A Tennessee woman just wanted to share her love of vegetarian eating. The state thought she was expressing her love for a more explicit activity.
It’s a battle of semantics – implied spacing, really. Whitney Calk innocently (or perhaps not) requested a vanity license plate from the state of Tennessee, one that read “ILVTOFU.” But her personalized plate reflecting her fondness for bean curds was rejected on the grounds of “vulgarity.” There’s nothing vulgar about tofu, right?
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The battle rages within the spacing of the words. Calk may have meant “I-LV-TOFU,” but the Tennessee Department of Revenue, Taxpayer and Vehicle Services added one extra space to turn the sentence into a snarky double entendre. “I-LV-TO-F-U,” they read. And that’s not a very family-friendly message to take to the roadways.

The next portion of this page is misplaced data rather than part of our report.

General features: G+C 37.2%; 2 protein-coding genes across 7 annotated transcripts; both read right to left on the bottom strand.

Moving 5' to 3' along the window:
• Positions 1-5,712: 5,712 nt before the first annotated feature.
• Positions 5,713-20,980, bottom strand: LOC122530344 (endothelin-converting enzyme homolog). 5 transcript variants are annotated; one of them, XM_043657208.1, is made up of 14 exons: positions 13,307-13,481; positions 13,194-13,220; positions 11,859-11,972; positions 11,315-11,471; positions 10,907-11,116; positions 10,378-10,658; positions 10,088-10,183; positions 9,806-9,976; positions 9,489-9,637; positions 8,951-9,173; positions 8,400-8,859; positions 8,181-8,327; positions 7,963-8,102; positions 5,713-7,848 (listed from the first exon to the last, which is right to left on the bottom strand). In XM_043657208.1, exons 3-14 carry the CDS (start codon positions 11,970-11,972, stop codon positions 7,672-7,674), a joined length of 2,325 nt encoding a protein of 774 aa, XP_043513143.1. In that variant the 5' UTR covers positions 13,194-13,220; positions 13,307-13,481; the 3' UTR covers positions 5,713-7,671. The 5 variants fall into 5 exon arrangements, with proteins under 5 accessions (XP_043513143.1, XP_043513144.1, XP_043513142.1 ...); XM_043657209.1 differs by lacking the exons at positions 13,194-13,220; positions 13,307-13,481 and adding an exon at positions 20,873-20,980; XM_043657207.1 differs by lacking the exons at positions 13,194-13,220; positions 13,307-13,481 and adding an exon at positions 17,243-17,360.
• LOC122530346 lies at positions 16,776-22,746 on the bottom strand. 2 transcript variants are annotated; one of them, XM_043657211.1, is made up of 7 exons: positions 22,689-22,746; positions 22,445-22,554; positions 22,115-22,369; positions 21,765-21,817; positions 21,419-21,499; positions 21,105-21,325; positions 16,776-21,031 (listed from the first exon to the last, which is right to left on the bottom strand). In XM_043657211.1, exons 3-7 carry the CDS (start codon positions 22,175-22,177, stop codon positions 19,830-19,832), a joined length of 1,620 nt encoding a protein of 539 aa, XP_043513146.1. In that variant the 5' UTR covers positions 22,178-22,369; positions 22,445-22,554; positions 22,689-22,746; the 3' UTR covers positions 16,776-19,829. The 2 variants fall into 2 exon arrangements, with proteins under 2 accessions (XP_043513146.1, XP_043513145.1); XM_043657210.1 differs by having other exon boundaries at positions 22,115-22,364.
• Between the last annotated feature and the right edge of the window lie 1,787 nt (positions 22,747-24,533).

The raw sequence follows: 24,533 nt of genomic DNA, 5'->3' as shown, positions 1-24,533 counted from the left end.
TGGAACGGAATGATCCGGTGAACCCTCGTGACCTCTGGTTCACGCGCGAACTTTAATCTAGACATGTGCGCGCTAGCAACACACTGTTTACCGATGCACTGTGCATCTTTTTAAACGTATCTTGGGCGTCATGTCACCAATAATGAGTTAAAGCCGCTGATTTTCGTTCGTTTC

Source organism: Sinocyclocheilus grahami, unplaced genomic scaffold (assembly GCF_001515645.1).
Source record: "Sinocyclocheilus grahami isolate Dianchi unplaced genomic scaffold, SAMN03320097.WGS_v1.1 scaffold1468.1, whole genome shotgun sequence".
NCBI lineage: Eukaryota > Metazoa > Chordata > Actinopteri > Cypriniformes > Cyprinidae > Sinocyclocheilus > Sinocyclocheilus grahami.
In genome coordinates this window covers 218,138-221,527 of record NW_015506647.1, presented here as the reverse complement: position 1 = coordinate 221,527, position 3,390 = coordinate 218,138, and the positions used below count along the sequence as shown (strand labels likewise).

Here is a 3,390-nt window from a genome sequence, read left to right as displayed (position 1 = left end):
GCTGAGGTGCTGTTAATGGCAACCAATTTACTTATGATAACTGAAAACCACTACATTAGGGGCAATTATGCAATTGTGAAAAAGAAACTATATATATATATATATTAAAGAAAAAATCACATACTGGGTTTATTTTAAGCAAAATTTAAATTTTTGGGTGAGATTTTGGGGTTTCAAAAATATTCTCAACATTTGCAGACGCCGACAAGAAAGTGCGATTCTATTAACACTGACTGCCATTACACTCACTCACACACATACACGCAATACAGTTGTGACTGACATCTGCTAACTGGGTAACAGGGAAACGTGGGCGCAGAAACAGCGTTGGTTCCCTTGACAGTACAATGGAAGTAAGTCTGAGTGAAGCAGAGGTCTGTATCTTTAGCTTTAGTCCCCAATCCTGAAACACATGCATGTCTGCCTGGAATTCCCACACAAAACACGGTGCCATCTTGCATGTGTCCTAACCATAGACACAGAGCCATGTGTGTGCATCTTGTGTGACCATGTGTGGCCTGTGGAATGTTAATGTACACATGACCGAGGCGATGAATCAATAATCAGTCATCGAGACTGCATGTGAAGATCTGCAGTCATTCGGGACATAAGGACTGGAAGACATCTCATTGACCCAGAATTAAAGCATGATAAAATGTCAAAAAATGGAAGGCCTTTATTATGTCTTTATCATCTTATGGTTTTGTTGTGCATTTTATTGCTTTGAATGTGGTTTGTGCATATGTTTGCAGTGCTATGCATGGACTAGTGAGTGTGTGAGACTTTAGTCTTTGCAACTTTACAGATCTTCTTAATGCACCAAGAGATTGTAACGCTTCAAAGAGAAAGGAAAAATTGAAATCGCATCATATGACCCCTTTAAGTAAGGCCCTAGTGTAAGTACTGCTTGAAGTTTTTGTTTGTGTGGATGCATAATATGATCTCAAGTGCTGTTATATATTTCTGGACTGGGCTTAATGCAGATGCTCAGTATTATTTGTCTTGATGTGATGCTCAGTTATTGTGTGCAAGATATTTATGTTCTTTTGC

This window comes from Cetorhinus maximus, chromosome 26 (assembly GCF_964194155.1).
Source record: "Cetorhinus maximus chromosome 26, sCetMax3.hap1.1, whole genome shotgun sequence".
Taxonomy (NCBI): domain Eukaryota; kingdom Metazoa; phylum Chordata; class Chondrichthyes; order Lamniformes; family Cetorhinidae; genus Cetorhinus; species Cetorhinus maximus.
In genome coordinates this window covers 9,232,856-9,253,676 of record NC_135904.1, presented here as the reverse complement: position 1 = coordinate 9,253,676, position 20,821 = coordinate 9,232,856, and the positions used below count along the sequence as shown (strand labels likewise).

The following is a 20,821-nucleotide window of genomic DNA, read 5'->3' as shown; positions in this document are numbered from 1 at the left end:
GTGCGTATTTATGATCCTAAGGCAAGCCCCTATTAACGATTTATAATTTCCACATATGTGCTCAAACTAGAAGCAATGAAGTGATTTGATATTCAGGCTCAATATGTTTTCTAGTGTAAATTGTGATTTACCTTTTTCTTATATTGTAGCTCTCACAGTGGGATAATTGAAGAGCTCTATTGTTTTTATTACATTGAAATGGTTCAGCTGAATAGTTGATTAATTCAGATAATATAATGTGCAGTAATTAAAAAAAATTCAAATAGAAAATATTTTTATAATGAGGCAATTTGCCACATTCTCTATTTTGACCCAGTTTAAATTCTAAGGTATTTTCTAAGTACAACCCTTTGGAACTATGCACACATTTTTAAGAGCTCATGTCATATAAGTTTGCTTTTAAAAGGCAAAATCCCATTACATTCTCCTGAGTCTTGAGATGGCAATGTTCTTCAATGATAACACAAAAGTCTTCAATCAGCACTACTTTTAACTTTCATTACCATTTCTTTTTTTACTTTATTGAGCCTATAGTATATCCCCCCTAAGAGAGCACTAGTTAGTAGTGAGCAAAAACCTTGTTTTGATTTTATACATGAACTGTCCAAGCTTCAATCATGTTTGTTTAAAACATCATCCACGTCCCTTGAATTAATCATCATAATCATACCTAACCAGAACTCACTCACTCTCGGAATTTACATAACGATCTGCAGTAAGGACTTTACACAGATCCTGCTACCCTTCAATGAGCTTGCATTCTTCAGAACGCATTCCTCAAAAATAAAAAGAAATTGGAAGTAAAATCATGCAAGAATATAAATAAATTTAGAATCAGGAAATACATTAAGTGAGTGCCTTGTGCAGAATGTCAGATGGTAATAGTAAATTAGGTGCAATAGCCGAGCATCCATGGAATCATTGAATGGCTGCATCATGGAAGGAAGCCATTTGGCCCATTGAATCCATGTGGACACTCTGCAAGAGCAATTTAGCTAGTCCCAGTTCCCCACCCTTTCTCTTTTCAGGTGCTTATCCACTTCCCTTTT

But of course the license plate is hardly original – nor is Tennessee’s verdict to deny it. The state is simply following the precedent set in other states from Colorado to Virginia. PETA has issued a statement asking Tennessee to reconsider their decision, hoping that Calk will be allowed to profess her love of “beans over beef” on her bumper. Will a bit of national attention will force Tennessee to let Calk speed away with this one?